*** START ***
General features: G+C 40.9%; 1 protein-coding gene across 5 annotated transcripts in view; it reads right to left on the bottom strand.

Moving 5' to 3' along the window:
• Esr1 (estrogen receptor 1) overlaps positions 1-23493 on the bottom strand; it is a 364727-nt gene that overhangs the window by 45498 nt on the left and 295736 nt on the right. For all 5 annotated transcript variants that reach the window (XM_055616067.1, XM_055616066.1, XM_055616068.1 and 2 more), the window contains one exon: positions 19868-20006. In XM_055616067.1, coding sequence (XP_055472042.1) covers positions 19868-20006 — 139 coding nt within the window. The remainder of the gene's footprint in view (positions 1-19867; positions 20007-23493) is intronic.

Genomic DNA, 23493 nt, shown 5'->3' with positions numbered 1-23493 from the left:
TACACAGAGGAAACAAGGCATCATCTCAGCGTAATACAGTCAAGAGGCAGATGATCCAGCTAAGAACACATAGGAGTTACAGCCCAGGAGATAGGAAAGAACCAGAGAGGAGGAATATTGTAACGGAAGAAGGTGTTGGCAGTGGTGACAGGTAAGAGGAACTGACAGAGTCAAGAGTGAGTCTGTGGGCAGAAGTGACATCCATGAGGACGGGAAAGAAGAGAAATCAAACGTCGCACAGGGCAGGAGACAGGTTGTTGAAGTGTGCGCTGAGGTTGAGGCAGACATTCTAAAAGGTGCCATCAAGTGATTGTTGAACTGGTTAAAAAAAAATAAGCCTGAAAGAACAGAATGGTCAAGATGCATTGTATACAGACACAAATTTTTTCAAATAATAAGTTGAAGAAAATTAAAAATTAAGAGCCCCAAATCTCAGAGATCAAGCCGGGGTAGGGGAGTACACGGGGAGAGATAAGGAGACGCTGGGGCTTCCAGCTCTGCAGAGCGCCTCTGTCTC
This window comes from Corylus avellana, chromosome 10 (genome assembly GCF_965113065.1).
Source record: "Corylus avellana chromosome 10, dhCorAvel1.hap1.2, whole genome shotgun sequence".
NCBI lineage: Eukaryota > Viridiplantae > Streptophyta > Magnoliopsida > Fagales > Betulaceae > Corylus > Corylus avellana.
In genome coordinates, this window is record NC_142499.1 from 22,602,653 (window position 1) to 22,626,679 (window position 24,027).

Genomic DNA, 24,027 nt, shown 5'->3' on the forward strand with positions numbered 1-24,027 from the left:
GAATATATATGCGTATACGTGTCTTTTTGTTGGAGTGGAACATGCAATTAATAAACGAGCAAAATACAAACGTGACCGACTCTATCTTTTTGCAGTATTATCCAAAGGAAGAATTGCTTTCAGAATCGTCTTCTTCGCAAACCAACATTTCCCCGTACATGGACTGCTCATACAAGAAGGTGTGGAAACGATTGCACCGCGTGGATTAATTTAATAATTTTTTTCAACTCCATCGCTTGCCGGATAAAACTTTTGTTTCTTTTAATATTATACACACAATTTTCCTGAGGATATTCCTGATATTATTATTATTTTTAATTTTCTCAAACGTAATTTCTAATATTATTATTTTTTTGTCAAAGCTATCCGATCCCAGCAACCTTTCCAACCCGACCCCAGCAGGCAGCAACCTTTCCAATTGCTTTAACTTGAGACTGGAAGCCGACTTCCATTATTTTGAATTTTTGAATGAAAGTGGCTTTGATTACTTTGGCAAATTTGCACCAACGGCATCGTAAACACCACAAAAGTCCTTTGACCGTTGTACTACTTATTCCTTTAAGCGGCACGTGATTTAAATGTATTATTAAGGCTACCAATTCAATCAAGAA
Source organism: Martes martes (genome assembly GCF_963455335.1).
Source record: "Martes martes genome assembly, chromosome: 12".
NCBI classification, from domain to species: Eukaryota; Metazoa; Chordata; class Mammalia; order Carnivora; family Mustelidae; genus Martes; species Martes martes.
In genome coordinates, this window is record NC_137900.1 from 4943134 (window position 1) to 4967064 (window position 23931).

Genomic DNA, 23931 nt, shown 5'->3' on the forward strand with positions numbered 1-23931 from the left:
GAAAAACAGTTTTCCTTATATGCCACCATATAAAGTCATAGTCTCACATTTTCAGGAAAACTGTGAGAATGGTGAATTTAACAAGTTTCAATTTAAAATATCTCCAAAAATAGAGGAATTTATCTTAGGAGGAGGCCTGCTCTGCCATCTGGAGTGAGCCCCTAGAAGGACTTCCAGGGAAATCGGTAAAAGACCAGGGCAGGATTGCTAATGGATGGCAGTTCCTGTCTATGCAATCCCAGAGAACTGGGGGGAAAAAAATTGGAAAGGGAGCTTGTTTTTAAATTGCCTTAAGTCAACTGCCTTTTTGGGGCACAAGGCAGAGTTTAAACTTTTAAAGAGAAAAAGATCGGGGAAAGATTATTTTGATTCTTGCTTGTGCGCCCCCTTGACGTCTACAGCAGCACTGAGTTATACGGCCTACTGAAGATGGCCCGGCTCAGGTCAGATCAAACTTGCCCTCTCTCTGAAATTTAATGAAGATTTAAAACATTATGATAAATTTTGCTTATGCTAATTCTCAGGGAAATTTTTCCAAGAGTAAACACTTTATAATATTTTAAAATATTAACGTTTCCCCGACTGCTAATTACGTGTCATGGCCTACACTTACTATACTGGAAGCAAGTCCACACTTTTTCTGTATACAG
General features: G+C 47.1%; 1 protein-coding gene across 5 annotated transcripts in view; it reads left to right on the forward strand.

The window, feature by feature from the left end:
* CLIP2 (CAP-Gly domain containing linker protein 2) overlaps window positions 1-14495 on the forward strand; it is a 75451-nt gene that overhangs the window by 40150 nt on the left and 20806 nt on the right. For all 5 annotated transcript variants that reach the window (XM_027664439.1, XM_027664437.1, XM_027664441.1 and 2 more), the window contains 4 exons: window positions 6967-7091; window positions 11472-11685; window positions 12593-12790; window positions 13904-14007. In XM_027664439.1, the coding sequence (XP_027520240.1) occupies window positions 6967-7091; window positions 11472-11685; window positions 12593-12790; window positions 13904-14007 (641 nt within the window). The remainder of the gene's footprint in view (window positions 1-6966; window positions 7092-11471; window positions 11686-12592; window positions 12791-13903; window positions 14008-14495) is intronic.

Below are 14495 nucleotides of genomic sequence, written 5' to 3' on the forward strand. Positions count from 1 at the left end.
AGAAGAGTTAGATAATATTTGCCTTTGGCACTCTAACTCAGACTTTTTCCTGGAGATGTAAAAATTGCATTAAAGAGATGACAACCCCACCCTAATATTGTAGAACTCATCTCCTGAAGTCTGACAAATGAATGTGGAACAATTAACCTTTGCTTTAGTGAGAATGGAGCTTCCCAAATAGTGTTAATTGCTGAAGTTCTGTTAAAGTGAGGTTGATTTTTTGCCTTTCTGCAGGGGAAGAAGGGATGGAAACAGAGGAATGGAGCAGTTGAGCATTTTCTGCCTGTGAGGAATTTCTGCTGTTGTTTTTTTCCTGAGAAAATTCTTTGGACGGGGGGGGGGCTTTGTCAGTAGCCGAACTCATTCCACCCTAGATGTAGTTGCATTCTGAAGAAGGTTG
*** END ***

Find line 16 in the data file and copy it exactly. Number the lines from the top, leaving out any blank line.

Genomic DNA, 23931 nt, shown 5'->3' on the forward strand with positions numbered 1-23931 from the left: